But that’s a small piece of it. As you mentioned, Andy, we also look at the general stock market. How are people feeling about stocks? And we also look at bonds.

When it comes to bond yields specifically, we like to look at the 10-year bond yield. The 10-year tells us a lot about how investors are positioned in the bond market.

We also look at certain commodities that tend to diverge from one another depending on whether the environment is risk-on or risk-off.

For example, we look at the price of gold and crude oil. A lot of people think of gold as a safe-haven asset. So when the market is in a risk-off mood, investors tend to buy gold. On the flip side of that, they tend to sell crude oil.

The same thinking applies to the currency markets. In a risk-off environment, the Japanese yen and Swiss franc tend to go up, as does the dollar.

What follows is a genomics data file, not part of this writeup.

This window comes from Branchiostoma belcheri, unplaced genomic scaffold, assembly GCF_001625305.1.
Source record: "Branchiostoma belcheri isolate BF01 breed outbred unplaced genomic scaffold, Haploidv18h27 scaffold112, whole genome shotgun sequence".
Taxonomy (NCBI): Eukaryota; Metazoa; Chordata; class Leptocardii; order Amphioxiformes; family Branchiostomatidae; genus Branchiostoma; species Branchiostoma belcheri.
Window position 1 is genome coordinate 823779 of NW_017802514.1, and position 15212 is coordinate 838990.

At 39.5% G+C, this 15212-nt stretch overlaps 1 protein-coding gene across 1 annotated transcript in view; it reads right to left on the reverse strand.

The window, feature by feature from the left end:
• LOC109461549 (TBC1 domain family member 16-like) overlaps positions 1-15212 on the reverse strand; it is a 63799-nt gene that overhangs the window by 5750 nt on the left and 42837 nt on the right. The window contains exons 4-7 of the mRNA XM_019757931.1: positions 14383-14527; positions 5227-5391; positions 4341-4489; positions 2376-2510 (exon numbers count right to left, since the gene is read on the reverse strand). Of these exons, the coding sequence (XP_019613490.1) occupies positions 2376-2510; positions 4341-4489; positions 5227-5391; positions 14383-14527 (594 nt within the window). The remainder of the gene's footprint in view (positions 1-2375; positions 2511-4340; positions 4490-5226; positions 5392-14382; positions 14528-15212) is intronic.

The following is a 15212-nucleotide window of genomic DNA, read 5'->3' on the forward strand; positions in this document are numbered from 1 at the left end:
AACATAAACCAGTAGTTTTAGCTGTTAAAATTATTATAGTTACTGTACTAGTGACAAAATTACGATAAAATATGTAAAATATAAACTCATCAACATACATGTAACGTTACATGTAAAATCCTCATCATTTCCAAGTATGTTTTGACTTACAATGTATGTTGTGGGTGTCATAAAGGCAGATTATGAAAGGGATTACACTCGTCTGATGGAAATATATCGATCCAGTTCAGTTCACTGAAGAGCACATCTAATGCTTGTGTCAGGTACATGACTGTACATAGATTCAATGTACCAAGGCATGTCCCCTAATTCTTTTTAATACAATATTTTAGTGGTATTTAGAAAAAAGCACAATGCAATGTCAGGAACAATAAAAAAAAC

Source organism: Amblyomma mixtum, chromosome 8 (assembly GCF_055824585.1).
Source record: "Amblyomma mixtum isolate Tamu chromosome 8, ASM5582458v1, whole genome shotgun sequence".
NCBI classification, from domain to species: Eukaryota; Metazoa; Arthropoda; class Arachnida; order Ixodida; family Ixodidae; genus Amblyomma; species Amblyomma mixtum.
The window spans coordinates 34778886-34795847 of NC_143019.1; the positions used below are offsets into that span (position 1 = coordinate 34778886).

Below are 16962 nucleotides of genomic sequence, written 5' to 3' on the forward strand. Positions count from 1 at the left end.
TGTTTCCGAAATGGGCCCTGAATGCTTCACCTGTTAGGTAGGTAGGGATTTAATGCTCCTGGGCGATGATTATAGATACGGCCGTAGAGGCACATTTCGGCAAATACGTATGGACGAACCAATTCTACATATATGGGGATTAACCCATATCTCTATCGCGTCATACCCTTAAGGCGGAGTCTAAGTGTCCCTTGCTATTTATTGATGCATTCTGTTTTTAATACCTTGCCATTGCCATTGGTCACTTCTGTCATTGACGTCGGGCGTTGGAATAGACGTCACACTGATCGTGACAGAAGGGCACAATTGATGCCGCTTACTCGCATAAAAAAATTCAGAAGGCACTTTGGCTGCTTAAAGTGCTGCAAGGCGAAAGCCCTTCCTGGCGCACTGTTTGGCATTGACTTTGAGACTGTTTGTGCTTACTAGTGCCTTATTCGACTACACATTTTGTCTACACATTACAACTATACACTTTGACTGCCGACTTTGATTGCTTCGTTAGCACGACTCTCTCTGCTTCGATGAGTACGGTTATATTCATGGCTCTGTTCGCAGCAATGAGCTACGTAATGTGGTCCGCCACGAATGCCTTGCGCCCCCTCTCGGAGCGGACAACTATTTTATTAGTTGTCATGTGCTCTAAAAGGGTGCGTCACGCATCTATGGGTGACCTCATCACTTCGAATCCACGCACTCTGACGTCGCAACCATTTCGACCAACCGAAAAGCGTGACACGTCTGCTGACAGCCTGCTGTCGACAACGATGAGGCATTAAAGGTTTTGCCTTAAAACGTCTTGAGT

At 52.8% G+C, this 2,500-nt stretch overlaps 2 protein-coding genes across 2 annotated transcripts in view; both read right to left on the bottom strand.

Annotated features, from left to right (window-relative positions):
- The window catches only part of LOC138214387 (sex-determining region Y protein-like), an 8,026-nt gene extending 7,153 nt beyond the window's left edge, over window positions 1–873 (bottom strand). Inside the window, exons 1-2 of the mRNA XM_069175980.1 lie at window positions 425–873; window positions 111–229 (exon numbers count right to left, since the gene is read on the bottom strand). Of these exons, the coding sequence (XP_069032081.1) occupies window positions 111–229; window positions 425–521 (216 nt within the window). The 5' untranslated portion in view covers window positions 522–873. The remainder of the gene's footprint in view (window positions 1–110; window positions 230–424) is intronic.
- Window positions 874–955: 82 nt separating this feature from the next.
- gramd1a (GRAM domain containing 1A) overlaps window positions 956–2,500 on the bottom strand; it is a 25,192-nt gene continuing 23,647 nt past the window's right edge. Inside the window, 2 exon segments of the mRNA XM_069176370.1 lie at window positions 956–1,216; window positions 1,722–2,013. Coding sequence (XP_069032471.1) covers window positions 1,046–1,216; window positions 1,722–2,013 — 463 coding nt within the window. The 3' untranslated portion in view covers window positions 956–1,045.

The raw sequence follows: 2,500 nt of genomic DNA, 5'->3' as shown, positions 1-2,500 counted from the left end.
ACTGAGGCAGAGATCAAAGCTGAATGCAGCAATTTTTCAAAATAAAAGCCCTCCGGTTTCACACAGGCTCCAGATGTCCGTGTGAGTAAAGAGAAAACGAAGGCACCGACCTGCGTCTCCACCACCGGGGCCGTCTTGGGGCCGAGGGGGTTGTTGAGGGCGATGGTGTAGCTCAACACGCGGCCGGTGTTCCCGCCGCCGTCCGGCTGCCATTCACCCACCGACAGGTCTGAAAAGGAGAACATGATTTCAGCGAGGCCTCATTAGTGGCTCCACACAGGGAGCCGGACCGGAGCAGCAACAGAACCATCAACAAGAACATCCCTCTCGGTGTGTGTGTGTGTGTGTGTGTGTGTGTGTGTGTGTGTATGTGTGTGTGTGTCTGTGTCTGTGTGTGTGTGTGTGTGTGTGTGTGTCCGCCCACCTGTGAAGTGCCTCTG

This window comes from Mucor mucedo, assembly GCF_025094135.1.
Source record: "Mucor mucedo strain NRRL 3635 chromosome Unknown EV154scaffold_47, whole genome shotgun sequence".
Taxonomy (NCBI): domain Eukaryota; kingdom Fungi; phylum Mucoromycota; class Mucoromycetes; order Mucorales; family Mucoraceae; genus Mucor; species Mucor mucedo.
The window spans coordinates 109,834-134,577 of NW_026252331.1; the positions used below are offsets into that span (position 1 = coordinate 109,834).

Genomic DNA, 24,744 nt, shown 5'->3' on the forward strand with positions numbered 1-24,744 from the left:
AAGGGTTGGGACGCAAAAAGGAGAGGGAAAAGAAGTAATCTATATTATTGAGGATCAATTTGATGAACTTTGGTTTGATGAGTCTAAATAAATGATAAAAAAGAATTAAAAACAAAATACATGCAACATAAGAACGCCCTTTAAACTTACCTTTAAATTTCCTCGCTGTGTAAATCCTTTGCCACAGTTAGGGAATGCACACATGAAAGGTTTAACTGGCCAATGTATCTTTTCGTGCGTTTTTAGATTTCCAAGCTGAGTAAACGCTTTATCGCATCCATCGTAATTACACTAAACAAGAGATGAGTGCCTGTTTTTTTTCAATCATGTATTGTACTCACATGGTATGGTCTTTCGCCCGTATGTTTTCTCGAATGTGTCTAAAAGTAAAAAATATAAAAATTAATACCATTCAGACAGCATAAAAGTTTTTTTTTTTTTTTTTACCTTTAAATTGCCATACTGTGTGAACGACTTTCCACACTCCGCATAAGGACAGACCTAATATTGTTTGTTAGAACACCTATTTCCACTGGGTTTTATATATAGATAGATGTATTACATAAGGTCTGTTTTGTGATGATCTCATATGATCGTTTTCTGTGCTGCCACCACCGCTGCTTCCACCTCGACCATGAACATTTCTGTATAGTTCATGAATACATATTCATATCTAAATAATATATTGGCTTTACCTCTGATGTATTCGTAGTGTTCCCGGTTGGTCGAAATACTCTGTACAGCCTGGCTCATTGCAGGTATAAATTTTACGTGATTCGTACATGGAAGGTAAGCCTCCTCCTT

In short, there are certain assets that perform very differently depending on the risk environment. And we take that into consideration in our analysis as well.

Andy: This type of analysis is so important. If you sit back and analyze why certain outcomes have certain effects, you can learn so much.

That’s not to say we expect our readers to start poring over reams of economic data and statistics and so on. But we do think that everyone owes it to themselves to at least understand the big picture.

What do I mean by that? Know relative growth rates, have a good sense of interest rates – short-term and maybe 10-year rates – and start getting a feel for this kind of data.

Imre: Exactly. Thanks for your time today, Andy.

Andy: Thank you.